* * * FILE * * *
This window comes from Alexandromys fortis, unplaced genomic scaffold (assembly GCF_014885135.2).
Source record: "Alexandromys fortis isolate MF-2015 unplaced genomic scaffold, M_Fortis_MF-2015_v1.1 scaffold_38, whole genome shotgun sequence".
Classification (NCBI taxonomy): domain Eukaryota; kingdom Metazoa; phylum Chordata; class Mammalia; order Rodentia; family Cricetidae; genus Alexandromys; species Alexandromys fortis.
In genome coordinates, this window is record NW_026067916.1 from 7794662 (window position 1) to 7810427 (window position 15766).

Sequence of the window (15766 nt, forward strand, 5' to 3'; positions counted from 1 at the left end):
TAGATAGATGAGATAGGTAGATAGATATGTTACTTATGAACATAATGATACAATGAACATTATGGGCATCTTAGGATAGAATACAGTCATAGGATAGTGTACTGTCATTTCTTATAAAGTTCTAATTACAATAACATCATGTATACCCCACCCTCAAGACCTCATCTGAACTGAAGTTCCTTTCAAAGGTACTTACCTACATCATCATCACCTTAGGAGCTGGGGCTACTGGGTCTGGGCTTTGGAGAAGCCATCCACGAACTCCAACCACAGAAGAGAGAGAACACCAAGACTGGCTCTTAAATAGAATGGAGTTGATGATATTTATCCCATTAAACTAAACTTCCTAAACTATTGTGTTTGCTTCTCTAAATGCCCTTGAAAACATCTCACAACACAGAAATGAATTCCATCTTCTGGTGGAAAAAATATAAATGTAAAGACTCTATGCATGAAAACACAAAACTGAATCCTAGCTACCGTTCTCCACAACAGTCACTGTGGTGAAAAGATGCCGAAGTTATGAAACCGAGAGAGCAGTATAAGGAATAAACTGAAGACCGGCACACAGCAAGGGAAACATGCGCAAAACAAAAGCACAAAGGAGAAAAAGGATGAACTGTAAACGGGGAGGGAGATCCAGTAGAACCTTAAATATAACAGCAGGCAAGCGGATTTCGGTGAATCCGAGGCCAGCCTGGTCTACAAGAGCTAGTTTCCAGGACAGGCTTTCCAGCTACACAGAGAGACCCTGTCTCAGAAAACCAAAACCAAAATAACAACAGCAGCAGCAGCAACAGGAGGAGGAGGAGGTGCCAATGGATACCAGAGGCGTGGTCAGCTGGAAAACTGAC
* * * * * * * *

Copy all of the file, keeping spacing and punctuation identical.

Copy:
This window comes from Alexandromys fortis, unplaced genomic scaffold (assembly GCF_014885135.2).
Source record: "Alexandromys fortis isolate MF-2015 unplaced genomic scaffold, M_Fortis_MF-2015_v1.1 scaffold_38, whole genome shotgun sequence".
Classification (NCBI taxonomy): domain Eukaryota; kingdom Metazoa; phylum Chordata; class Mammalia; order Rodentia; family Cricetidae; genus Alexandromys; species Alexandromys fortis.
In genome coordinates, this window is record NW_026067916.1 from 7794662 (window position 1) to 7810427 (window position 15766).

Sequence of the window (15766 nt, forward strand, 5' to 3'; positions counted from 1 at the left end):
TAGATAGATGAGATAGGTAGATAGATATGTTACTTATGAACATAATGATACAATGAACATTATGGGCATCTTAGGATAGAATACAGTCATAGGATAGTGTACTGTCATTTCTTATAAAGTTCTAATTACAATAACATCATGTATACCCCACCCTCAAGACCTCATCTGAACTGAAGTTCCTTTCAAAGGTACTTACCTACATCATCATCACCTTAGGAGCTGGGGCTACTGGGTCTGGGCTTTGGAGAAGCCATCCACGAACTCCAACCACAGAAGAGAGAGAACACCAAGACTGGCTCTTAAATAGAATGGAGTTGATGATATTTATCCCATTAAACTAAACTTCCTAAACTATTGTGTTTGCTTCTCTAAATGCCCTTGAAAACATCTCACAACACAGAAATGAATTCCATCTTCTGGTGGAAAAAATATAAATGTAAAGACTCTATGCATGAAAACACAAAACTGAATCCTAGCTACCGTTCTCCACAACAGTCACTGTGGTGAAAAGATGCCGAAGTTATGAAACCGAGAGAGCAGTATAAGGAATAAACTGAAGACCGGCACACAGCAAGGGAAACATGCGCAAAACAAAAGCACAAAGGAGAAAAAGGATGAACTGTAAACGGGGAGGGAGATCCAGTAGAACCTTAAATATAACAGCAGGCAAGCGGATTTCGGTGAATCCGAGGCCAGCCTGGTCTACAAGAGCTAGTTTCCAGGACAGGCTTTCCAGCTACACAGAGAGACCCTGTCTCAGAAAACCAAAACCAAAATAACAACAGCAGCAGCAGCAACAGGAGGAGGAGGAGGTGCCAATGGATACCAGAGGCGTGGTCAGCTGGAAAACTGAC